Updated: Mar 10
Clients have begun to ask how the pandemic might affect their lease operating expenses (OPEX) for 2020. Questions abound about whether they should owe less or whether to expect higher bills. Unfortunately, there is no single answer to these questions. Answers are dependent upon a variety of factors that differ from client to client. The first and largest factor (always) is the lease language. Other factors that will affect 2020 OPEX reconciliations include how community mandated and/or unmandated closings were handled, how many tenants were lost to lease terminations, and how each landlord prepared and weathered the logistical impacts of COVID on the building.
OPEX estimates being paid during 2020 were based on pre-COVID budgets. Tenants will not know the potential impact from COVID until landlords begin sending 2020 OPEX Reconciliation Statements beginning in the first quarter of 2021. It is important for tenants to contact Chelepis now to be ready to review those reconciliations closely and take action to address any issues identified.
Here are five key areas that could be impacted by COVID when 2020 OPEX estimates are reconciled:
· Janitorial: Potential reduction in costs from closed buildings with potential increase in costs for extra cleaning, specialized cleaning, and additional sanitation treatments and supplies
· Shared Lobby/Reception Costs: Potential reduction in costs from closed buildings or potential increase in costs for additional staffing needed for specialized tasks like COVID-19 screenings
· Security: Potential reduction in costs from closed buildings or potential increased costs due to demand from COVID-19 safety precaution protocols
· HVAC: Potential decreased costs from closed buildings or increased costs from maintaining constant humidity level and air temperature in buildings for safety precautions
· Utilities: Potential decreased costs from reduced occupancy or increased costs if occupancy adjustments are not applied correctly
The first place to begin when reconciling operating expenses and answering the above questions is to look at the specific lease. Because each lease is unique, there is not one approach for handling all OPEX statements for all tenants. For example, does the lease contain an occupancy adjustment clause, and if so, what does it include or exclude?
Occupancy adjustment clauses (also known as gross-ups) allow landlords to recoup building costs when the property is less than 100% occupied. With COVID-19, there is an increased probability that many buildings were not fully occupied as businesses shut down during the first quarter. The question becomes: How does the landlord equitably calculate the remaining tenants’ share of expenses, especially when there are unanticipated increases and/or decreases in variable and semi-variable expenses? This has always been an important question when occupancy changes and is especially important for 2020 OPEX statements.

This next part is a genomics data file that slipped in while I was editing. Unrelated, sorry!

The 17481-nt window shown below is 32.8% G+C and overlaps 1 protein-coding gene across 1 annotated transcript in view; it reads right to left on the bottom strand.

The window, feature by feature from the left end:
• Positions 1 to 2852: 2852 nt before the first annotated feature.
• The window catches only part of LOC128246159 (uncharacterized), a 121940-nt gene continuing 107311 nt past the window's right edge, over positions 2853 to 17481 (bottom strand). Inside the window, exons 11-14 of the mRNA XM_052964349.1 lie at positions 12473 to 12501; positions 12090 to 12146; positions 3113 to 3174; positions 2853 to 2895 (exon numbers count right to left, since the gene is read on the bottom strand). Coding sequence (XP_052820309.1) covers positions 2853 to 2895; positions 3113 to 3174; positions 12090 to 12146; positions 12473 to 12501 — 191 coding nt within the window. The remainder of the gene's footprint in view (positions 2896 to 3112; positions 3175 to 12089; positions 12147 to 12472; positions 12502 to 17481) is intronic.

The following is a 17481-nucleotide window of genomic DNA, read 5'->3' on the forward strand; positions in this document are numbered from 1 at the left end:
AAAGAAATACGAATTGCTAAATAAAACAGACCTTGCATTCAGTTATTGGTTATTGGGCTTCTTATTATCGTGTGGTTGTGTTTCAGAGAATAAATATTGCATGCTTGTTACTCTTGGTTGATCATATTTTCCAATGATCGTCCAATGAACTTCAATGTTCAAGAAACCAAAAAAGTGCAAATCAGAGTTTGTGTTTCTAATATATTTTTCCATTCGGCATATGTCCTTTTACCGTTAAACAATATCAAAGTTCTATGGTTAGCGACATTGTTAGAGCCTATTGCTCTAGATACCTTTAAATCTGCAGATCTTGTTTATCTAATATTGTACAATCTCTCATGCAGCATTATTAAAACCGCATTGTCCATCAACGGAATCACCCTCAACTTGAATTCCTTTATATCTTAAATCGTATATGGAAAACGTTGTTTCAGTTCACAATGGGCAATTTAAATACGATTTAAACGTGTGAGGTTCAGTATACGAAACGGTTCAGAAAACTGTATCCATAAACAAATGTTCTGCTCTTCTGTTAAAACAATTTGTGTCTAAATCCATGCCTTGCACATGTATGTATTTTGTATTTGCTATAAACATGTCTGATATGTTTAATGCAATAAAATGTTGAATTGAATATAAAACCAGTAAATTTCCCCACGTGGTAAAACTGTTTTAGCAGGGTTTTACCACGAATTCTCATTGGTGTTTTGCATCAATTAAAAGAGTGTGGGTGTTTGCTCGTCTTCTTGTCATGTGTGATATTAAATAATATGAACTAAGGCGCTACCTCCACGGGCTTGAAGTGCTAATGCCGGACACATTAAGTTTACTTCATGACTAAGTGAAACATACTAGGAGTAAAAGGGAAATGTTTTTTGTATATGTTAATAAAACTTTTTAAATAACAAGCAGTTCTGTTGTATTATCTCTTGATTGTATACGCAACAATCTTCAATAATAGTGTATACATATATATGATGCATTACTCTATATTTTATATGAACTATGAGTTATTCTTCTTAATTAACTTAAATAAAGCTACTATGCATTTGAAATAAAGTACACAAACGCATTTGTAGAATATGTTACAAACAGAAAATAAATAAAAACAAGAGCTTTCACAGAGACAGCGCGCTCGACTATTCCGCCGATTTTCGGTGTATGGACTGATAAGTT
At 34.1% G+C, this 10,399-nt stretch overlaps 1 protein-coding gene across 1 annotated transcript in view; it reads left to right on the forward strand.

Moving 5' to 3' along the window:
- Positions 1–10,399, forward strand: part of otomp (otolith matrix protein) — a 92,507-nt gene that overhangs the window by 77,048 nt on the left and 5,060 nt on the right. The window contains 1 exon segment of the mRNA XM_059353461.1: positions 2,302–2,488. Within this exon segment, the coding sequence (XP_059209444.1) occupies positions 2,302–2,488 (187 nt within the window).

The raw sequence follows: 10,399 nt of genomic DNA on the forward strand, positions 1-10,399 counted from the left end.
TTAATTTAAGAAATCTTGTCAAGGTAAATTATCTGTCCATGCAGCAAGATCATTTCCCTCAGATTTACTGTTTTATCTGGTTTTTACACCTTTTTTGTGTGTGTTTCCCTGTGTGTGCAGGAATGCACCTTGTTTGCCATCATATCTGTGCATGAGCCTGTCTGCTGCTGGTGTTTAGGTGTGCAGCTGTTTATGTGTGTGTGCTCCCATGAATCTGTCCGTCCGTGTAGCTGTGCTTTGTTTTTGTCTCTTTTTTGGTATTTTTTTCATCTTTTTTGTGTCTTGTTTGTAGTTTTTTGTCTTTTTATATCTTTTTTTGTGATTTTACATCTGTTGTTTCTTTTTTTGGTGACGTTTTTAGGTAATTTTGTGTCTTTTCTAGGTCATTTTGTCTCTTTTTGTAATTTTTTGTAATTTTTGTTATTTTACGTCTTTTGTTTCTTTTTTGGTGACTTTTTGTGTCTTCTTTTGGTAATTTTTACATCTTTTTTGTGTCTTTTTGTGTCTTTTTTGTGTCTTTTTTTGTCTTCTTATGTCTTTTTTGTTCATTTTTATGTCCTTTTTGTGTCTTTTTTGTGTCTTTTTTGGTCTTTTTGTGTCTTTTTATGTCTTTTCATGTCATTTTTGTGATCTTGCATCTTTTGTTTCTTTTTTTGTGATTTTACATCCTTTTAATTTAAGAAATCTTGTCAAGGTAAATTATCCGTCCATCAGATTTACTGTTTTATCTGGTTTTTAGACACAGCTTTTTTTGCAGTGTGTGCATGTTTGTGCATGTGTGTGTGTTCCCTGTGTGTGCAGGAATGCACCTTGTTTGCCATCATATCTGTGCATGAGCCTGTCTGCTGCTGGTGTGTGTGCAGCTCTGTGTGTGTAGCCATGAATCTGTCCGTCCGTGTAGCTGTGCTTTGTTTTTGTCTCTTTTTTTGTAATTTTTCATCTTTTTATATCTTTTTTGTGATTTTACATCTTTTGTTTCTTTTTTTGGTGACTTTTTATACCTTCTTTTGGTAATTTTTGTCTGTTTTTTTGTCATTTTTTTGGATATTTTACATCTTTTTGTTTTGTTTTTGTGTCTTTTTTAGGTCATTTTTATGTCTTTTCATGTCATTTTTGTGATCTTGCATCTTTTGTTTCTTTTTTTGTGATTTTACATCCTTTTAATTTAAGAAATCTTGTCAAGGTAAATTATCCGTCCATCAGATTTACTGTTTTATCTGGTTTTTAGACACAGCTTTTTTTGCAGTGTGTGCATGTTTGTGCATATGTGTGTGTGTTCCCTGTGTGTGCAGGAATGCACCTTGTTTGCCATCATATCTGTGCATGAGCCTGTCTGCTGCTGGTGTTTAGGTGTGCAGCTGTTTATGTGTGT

Even more uncertainty arises when considering modified gross leases (also known as base year leases) where tenants are responsible for their share of a building’s expenses that exceed the base year specified in the lease. Comparing 2020 OPEX impacted by COVID-19 with a pre-COVID year could cause issues. For example, what if 2015 was a tenant’s base year and the ensuing years saw “normal” increases in expenses, then unexpected expenses happen in 2020 because of COVID-19. How do those increased expenses get fairly passed through to the tenant? What expenses triggered by COVID are allowed by the lease? Also consider a new lease negotiated pre-COVID with a base year of 2020; how will the parties determine what expenses unique to COVID should be included in the base year? Careful examination of the lease language and future reconciliation statements will be imperative as tenants move forward.
Finally, much has also been written about Force Majeure language or language that addresses what happens if an event out of the control of the parties in a contract occurs. If a lease has such a clause, it will depend what exactly that clause states to determine how it might be applied to operating expenses. Most clauses were not written in anticipation of a government closing businesses due to a pandemic, and it is still very early in the litigation cycle; so it is difficult to predict how these clauses will be interpreted by the courts.
From Force Majeure clauses to gross-ups to specific expenses, questions about COVID-19 and OPEX reconciliations run the gamut. Now is the time to become familiar with the operating expenses and audit clauses in your lease. Chelepis is here to answer your questions and help you prepare for any potential impact of COVID-19 on 2020 OPEX reconciliations.
Our success is based on knowledge of how each occupancy dollar is consumed, calculated, and billed. We offer more than the big accounting firms. We offer real estate industry experience from an operations, accounting, and engineering viewpoint—proven experience not offered by any other firm in the industry.
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